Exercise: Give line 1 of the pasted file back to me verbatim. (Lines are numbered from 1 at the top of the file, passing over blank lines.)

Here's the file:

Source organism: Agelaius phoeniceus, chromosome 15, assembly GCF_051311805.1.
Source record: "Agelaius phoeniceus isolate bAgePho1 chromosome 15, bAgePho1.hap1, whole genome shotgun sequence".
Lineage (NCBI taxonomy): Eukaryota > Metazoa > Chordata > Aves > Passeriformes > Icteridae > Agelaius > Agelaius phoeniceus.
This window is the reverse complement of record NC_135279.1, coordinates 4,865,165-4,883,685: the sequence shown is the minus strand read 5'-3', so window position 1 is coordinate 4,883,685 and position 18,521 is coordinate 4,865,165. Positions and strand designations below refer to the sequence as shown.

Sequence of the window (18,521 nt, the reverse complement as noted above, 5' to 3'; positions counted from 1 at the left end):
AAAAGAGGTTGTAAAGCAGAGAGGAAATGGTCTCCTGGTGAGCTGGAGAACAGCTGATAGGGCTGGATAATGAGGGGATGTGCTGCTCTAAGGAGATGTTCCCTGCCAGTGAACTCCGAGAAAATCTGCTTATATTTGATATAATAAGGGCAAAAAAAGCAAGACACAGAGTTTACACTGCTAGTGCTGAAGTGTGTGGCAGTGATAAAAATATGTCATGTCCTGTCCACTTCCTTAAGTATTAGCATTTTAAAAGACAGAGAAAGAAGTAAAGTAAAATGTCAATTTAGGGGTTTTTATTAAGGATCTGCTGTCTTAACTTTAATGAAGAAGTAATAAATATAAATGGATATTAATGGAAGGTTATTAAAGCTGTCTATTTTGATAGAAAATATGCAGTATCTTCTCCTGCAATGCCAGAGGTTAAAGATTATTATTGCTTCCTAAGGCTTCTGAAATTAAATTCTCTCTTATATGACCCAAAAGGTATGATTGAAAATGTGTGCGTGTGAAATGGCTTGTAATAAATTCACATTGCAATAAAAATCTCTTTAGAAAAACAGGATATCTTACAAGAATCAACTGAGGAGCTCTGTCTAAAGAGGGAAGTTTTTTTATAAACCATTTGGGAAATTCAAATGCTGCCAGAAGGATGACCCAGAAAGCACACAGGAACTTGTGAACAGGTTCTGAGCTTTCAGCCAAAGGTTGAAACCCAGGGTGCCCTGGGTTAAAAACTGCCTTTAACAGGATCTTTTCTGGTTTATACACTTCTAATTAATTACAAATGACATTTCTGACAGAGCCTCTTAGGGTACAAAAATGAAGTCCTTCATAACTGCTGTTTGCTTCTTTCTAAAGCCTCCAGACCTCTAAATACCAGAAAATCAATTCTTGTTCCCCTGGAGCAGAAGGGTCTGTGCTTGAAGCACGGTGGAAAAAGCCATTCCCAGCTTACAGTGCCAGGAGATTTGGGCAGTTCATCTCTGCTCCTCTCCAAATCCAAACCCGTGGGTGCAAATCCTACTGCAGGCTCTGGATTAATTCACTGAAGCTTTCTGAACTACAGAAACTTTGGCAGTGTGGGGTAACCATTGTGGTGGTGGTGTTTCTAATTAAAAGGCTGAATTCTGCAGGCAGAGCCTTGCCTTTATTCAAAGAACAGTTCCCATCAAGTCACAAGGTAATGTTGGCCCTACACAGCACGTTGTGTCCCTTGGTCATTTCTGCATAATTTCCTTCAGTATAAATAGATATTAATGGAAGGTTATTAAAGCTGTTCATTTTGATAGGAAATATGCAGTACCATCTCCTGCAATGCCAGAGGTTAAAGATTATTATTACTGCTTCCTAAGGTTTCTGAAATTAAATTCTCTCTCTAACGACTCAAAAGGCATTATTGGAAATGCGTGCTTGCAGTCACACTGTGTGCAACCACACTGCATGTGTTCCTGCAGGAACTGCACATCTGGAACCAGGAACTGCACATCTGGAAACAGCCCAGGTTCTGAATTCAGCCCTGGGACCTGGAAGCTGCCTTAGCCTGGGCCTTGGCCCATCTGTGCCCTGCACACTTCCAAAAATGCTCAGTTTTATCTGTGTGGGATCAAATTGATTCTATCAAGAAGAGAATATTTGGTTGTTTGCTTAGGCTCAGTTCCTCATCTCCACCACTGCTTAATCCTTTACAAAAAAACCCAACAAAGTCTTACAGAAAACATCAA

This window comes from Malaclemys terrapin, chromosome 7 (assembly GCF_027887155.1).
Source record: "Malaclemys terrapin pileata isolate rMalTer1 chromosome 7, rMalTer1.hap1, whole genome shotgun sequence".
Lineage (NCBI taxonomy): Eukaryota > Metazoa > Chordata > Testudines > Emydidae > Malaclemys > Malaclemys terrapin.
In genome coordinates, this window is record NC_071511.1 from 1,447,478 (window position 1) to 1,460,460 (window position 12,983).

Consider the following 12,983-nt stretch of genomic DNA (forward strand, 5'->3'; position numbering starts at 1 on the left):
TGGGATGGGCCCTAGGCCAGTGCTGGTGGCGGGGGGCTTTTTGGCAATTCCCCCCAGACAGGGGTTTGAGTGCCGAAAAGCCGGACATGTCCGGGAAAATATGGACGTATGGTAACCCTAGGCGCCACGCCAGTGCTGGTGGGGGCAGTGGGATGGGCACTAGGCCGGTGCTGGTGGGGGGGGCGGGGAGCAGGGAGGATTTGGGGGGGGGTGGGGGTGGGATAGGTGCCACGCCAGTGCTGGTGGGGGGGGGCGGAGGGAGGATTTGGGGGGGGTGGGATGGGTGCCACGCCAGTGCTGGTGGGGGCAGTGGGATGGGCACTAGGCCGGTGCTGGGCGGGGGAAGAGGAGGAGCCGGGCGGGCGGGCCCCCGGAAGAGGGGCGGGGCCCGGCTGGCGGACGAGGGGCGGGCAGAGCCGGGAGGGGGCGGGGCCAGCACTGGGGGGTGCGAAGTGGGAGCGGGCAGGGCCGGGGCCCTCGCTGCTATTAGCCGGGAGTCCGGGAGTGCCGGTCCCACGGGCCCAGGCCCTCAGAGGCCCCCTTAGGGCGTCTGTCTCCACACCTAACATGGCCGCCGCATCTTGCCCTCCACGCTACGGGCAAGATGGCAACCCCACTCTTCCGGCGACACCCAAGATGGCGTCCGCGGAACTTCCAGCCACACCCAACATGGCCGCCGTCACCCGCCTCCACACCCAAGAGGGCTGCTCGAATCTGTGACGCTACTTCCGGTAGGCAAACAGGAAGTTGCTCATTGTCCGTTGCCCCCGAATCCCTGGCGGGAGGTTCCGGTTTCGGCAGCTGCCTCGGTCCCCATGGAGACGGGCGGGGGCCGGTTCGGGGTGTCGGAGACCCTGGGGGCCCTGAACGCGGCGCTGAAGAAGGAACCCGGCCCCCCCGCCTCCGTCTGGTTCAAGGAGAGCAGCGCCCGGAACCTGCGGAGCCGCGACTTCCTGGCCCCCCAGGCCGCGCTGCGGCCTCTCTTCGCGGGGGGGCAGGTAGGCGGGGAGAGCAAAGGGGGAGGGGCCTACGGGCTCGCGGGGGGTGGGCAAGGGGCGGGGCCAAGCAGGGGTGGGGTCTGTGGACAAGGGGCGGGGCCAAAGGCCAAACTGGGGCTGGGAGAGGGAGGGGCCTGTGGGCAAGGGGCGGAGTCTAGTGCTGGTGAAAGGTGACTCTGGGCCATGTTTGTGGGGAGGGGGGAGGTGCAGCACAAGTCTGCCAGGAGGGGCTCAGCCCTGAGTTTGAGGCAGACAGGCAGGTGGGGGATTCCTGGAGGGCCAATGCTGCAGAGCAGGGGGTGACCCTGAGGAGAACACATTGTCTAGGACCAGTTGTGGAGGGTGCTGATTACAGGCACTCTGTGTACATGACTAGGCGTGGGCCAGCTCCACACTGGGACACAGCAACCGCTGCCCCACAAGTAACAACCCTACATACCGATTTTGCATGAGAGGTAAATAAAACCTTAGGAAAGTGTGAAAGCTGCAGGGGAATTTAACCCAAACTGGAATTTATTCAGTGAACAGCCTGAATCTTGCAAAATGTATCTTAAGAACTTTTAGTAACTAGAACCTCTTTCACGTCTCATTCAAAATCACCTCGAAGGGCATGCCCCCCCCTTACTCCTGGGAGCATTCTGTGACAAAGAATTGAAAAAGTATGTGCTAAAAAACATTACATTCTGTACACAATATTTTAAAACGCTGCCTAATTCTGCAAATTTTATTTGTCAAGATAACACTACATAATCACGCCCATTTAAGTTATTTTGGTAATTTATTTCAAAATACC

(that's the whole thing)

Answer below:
Source organism: Agelaius phoeniceus, chromosome 15, assembly GCF_051311805.1.